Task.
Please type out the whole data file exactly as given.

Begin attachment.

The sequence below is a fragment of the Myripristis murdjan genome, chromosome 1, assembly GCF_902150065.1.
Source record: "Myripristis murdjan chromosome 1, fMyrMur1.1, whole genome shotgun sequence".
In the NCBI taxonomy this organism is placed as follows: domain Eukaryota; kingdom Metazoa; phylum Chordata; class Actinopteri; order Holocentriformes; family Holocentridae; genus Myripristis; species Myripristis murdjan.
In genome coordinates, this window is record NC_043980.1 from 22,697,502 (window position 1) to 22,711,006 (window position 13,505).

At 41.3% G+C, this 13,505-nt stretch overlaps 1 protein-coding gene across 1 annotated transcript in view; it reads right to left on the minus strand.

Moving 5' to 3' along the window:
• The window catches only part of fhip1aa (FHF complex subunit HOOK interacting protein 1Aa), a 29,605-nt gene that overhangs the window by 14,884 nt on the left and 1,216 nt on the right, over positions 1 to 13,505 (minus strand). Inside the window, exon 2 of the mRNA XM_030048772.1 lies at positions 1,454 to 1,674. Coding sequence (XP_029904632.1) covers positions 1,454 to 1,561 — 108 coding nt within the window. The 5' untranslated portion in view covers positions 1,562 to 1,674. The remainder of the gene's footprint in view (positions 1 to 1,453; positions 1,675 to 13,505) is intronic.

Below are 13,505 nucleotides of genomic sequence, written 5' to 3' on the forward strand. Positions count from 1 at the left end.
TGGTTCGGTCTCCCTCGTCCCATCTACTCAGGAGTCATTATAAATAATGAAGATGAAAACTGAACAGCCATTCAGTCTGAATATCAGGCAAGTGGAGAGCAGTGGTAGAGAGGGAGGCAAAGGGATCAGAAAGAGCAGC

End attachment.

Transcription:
The sequence below is a fragment of the Myripristis murdjan genome, chromosome 1, assembly GCF_902150065.1.
Source record: "Myripristis murdjan chromosome 1, fMyrMur1.1, whole genome shotgun sequence".
In the NCBI taxonomy this organism is placed as follows: domain Eukaryota; kingdom Metazoa; phylum Chordata; class Actinopteri; order Holocentriformes; family Holocentridae; genus Myripristis; species Myripristis murdjan.
In genome coordinates, this window is record NC_043980.1 from 22,697,502 (window position 1) to 22,711,006 (window position 13,505).

At 41.3% G+C, this 13,505-nt stretch overlaps 1 protein-coding gene across 1 annotated transcript in view; it reads right to left on the minus strand.

Moving 5' to 3' along the window:
• The window catches only part of fhip1aa (FHF complex subunit HOOK interacting protein 1Aa), a 29,605-nt gene that overhangs the window by 14,884 nt on the left and 1,216 nt on the right, over positions 1 to 13,505 (minus strand). Inside the window, exon 2 of the mRNA XM_030048772.1 lies at positions 1,454 to 1,674. Coding sequence (XP_029904632.1) covers positions 1,454 to 1,561 — 108 coding nt within the window. The 5' untranslated portion in view covers positions 1,562 to 1,674. The remainder of the gene's footprint in view (positions 1 to 1,453; positions 1,675 to 13,505) is intronic.

Below are 13,505 nucleotides of genomic sequence, written 5' to 3' on the forward strand. Positions count from 1 at the left end.
TGGTTCGGTCTCCCTCGTCCCATCTACTCAGGAGTCATTATAAATAATGAAGATGAAAACTGAACAGCCATTCAGTCTGAATATCAGGCAAGTGGAGAGCAGTGGTAGAGAGGGAGGCAAAGGGATCAGAAAGAGCAGC